Nanotechnology Now

Our NanoNews Digest Sponsors





Heifer International

Wikipedia Affiliate Button


android tablet pc

Home > Press > Two Illinois chemists named top young innovators

Prashant K. JainPhoto by L. Brian Stauffer
Prashant K. Jain

Photo by L. Brian Stauffer

Abstract:
Two chemistry professors at the University of Illinois - Ryan C. Bailey and Prashant K. Jain - have been chosen as two of the world's top young innovators by Technology Review, the world's oldest technology magazine.

Two Illinois chemists named top young innovators

Champaign, IL | Posted on August 21st, 2012

Selected by the editors of the magazine published by the Massachusetts Institute of Technology, the TR35 recognizes the world's top innovators under the age of 35 for their contributions to biomedicine, energy, the Web, computing and materials, among other emerging fields. The 2012 honorees were selected from more than 250 nominations.

Bailey's research interests lie at the interface of bioanalytical and biomaterials chemistry. He was honored for his work with chip-based tests to detect diseases at their earliest stages and then help clinicians choose the best course of personalized treatment. Unlike tests that rely on added fluorescent tags for protein detection, Bailey's chips are sensitive to the presence of the target molecule itself, which could make it fast and easy for physicians to see results.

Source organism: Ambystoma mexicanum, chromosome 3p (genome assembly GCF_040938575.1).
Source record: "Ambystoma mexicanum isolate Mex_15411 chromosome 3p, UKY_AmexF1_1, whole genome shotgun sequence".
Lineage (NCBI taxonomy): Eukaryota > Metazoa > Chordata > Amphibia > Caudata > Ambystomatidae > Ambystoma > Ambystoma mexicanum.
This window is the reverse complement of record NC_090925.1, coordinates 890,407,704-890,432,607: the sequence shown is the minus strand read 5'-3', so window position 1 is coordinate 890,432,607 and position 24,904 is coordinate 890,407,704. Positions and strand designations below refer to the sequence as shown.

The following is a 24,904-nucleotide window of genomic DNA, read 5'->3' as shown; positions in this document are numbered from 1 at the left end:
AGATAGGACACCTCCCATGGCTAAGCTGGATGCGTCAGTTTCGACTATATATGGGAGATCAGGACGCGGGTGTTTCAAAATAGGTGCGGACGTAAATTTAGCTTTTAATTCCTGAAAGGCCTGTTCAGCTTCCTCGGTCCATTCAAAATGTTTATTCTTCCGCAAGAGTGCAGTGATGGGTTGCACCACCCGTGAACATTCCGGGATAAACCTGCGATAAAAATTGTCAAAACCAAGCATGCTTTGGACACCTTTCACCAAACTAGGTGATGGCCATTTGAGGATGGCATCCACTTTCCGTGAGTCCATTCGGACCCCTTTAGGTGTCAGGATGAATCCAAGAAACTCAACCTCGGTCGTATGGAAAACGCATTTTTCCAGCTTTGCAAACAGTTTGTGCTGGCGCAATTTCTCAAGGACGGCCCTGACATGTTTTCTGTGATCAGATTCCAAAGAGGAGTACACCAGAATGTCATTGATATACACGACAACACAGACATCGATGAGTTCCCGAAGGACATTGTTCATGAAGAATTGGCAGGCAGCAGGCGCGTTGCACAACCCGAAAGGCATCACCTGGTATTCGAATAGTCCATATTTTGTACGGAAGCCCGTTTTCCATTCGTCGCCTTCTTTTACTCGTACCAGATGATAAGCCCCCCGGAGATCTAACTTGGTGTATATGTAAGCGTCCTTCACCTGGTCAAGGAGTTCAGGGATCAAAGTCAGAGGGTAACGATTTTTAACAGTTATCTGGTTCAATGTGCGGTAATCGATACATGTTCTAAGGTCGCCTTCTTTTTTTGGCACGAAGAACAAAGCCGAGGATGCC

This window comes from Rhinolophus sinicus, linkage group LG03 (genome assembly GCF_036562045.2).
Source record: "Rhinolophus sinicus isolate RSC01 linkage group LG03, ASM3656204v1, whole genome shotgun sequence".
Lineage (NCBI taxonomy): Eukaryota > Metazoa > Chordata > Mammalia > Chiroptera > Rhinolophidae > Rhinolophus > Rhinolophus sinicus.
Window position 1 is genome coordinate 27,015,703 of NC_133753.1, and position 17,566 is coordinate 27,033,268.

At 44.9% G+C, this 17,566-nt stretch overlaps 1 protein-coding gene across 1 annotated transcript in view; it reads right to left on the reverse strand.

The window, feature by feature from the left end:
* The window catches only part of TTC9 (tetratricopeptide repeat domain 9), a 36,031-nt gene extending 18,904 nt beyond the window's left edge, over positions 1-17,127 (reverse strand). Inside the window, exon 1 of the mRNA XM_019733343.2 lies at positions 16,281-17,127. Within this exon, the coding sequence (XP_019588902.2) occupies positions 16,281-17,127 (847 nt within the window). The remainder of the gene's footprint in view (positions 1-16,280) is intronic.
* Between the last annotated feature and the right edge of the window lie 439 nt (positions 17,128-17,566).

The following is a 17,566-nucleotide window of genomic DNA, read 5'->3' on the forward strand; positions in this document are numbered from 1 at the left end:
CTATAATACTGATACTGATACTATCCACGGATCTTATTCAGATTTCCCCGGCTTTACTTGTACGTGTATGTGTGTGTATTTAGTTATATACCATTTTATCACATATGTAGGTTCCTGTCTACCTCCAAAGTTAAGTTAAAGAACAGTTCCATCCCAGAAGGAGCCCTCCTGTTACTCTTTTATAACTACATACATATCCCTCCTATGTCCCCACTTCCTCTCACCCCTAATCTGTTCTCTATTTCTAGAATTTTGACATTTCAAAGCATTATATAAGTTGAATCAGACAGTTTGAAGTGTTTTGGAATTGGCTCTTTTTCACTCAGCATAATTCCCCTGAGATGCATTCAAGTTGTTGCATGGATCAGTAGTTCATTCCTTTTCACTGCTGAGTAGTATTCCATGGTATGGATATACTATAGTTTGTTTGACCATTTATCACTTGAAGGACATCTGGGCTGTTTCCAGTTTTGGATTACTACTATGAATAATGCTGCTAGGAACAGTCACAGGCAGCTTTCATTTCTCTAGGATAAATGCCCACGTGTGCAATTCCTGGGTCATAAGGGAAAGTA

Bailey earned his doctorate in chemistry from Northwestern University in 2004 and joined the faculty at Illinois in 2006. He also is affiliated with the department of bioengineering, Institute for Genomic Biology, and Micro and Nanotechnology Laboratory at the U. of I.

Jain's research investigates interactions between light and matter. The magazine recognized Jain for his work with quantum dots with tunable optical properties. By tweaking the dots' chemical composition, Jain can control the wavelengths of light that the dots emit or absorb. This can be done on the fly allowing the dots to be turned on and off. This control means that the quantum dots could act as optical switches, key components for computers that could use light instead of electricity to transmit data - at ultra-high speeds.

Jain earned his doctorate from the Georgia Institute of Technology in 2008, and held postdoctoral positions at Harvard University and the University of California-Berkeley before joining the faculty at U. of I. in 2011. He also is affiliated with the department of physics and the Beckman Institute for Advanced Science and Technology.

"This year's TR35 recipients are applying technology to some our generation's greatest challenges, and innovating to improve the way we live and work," said Jason Pontin, editor-in-chief and publisher of Technology Review. "We look forward to watching these young technology leaders grow and advance over the coming years."

Bailey, Jain and the other TR35 winners for 2012 will be featured in the September/October issue of Technology Review and online.

####

For more information, please click here

Contacts:
Liz Ahlberg
Physical Sciences Editor
217-244-1073

Copyright © University of Illinois at Urbana-Champaign

If you have a comment, please Contact us.

Issuers of news releases, not 7th Wave, Inc. or Nanotechnology Now, are solely responsible for the accuracy of the content.

Bookmark: